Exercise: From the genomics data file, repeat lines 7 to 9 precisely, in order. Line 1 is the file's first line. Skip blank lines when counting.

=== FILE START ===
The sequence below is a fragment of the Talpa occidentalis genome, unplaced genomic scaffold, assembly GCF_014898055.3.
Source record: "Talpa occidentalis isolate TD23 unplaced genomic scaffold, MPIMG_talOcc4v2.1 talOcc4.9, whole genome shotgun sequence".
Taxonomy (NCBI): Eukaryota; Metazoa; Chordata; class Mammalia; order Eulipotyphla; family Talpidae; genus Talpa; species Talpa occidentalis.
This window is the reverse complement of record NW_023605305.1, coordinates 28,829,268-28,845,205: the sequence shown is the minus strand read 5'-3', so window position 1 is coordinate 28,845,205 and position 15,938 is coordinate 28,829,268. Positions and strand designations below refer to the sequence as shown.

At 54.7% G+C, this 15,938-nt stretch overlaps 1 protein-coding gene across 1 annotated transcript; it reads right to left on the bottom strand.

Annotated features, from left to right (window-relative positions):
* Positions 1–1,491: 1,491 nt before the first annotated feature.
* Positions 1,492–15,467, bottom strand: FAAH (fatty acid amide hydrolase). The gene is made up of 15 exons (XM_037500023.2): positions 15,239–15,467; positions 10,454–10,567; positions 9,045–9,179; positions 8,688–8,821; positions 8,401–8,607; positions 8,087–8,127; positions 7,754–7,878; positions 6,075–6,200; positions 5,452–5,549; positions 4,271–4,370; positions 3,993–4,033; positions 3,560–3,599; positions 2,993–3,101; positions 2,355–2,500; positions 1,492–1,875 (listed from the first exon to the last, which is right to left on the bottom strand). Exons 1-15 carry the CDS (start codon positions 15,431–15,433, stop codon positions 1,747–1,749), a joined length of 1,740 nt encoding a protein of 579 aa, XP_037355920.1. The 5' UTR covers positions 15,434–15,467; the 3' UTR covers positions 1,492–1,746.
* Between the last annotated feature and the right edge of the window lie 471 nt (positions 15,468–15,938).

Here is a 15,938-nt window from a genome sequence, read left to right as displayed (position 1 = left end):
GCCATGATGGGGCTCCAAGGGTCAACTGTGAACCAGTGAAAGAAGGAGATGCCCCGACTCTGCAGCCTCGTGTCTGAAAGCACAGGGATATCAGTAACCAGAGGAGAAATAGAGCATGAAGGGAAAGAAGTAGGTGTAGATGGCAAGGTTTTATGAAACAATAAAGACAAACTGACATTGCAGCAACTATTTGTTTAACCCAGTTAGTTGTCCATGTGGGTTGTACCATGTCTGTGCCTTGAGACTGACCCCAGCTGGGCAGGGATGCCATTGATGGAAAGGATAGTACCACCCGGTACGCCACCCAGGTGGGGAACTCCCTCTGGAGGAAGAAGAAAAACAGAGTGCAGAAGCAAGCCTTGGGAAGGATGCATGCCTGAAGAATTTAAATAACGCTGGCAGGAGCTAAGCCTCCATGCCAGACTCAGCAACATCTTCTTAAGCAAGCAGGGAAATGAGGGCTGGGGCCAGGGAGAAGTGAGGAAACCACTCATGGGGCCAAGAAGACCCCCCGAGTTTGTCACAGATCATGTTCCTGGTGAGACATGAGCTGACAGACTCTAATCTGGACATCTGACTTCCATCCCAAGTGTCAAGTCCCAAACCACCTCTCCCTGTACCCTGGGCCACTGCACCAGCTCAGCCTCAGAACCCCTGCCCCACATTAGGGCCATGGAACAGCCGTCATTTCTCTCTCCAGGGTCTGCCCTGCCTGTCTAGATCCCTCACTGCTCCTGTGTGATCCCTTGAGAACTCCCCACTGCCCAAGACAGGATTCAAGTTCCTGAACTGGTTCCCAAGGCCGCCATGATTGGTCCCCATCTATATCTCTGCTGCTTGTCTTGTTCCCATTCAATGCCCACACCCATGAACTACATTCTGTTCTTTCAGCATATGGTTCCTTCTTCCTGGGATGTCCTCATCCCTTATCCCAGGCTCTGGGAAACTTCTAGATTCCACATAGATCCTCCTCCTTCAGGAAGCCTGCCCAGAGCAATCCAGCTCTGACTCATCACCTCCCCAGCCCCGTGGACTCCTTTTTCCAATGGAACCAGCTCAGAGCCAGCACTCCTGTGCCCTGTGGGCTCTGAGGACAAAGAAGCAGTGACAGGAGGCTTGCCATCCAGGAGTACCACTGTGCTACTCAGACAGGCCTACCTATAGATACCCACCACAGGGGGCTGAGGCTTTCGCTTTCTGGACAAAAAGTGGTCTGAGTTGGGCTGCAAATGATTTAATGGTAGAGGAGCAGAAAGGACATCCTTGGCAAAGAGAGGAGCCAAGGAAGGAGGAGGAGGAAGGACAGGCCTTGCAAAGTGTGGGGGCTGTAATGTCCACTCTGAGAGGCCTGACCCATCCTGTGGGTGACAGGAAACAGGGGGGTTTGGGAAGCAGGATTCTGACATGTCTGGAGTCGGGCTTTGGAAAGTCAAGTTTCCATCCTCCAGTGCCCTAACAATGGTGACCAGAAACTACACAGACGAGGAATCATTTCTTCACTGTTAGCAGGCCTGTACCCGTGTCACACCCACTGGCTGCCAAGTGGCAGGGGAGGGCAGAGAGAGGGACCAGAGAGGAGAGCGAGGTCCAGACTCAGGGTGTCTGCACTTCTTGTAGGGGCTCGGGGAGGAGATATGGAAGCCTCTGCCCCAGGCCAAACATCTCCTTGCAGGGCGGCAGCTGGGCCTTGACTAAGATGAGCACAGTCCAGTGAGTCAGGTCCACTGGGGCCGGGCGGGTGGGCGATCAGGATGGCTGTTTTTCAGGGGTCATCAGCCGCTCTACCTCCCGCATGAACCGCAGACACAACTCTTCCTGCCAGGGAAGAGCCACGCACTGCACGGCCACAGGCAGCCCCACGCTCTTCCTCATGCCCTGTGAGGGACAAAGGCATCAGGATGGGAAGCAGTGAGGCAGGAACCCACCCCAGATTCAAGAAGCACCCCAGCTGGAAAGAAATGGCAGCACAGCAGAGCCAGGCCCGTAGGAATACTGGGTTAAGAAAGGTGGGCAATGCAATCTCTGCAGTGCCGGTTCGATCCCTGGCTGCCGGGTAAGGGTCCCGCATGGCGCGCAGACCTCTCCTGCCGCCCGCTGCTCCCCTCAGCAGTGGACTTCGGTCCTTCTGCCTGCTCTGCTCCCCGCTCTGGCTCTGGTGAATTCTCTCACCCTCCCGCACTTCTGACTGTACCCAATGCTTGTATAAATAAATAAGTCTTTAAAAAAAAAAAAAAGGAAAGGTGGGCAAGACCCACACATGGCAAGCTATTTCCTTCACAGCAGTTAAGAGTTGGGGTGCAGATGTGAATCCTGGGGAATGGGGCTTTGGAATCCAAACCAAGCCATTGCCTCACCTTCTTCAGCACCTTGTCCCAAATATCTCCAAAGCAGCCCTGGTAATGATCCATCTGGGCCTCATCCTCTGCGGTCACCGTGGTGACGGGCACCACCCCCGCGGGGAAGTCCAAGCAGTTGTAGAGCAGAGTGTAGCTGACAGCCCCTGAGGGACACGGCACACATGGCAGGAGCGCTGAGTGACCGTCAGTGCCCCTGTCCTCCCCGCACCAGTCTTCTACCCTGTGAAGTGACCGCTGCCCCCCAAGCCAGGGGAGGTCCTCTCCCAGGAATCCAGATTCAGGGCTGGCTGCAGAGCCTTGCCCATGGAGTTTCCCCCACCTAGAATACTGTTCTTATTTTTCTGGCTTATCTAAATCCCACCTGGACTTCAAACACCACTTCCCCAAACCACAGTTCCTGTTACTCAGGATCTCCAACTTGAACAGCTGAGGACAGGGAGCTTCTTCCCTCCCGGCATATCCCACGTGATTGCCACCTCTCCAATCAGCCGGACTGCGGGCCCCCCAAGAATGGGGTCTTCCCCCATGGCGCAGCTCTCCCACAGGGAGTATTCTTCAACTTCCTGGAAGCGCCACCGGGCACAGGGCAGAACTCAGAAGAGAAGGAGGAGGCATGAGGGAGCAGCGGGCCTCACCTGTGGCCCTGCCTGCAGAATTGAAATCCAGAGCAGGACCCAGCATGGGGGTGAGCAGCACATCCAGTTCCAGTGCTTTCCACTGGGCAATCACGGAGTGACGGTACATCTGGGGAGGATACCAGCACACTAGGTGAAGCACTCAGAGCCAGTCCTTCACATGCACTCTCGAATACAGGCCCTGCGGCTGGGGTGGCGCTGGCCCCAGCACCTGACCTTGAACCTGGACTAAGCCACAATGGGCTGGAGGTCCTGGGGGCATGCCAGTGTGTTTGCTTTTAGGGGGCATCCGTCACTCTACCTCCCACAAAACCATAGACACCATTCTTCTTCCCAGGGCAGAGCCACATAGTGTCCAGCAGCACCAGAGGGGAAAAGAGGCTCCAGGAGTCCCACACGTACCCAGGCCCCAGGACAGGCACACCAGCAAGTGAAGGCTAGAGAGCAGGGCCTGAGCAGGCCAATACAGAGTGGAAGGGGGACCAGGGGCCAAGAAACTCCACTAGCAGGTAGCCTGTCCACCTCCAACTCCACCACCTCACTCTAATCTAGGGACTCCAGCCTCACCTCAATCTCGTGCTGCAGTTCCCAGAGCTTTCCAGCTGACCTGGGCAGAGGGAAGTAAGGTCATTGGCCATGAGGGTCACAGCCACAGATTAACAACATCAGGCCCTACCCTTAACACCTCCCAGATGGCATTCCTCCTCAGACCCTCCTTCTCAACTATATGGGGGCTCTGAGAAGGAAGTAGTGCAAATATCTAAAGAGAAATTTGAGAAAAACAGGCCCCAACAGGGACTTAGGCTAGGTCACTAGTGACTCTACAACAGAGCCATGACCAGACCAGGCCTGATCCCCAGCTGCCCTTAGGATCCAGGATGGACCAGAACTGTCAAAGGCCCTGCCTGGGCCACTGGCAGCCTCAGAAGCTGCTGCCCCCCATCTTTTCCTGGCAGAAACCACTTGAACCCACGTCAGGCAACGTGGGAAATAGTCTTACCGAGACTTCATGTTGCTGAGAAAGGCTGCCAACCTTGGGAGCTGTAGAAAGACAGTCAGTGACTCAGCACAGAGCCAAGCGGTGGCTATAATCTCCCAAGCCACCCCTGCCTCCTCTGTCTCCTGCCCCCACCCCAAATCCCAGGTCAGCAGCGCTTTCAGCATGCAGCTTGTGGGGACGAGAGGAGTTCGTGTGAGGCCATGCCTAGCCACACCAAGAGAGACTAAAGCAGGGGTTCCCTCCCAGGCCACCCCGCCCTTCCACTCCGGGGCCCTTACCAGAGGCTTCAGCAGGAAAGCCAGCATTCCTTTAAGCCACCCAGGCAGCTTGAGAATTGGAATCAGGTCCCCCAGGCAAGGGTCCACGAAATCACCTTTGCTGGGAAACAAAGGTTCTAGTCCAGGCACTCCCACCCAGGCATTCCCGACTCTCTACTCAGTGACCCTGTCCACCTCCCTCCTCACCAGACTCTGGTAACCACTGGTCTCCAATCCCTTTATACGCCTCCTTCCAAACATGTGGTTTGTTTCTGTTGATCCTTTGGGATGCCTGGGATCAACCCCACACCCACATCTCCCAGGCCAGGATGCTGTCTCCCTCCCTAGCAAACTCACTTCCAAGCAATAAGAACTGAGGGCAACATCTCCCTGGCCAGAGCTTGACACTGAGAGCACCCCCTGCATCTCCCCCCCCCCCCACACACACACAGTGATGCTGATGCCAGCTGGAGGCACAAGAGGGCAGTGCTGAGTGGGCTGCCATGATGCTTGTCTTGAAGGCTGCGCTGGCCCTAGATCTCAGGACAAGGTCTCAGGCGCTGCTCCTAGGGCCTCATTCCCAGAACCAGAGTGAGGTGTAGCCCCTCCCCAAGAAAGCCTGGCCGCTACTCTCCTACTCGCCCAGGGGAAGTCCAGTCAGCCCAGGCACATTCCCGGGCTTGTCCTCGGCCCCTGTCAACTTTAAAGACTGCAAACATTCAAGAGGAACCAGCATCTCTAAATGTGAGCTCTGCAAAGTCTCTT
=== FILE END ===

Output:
* Positions 1–1,491: 1,491 nt before the first annotated feature.
* Positions 1,492–15,467, bottom strand: FAAH (fatty acid amide hydrolase). The gene is made up of 15 exons (XM_037500023.2): positions 15,239–15,467; positions 10,454–10,567; positions 9,045–9,179; positions 8,688–8,821; positions 8,401–8,607; positions 8,087–8,127; positions 7,754–7,878; positions 6,075–6,200; positions 5,452–5,549; positions 4,271–4,370; positions 3,993–4,033; positions 3,560–3,599; positions 2,993–3,101; positions 2,355–2,500; positions 1,492–1,875 (listed from the first exon to the last, which is right to left on the bottom strand). Exons 1-15 carry the CDS (start codon positions 15,431–15,433, stop codon positions 1,747–1,749), a joined length of 1,740 nt encoding a protein of 579 aa, XP_037355920.1. The 5' UTR covers positions 15,434–15,467; the 3' UTR covers positions 1,492–1,746.
* Between the last annotated feature and the right edge of the window lie 471 nt (positions 15,468–15,938).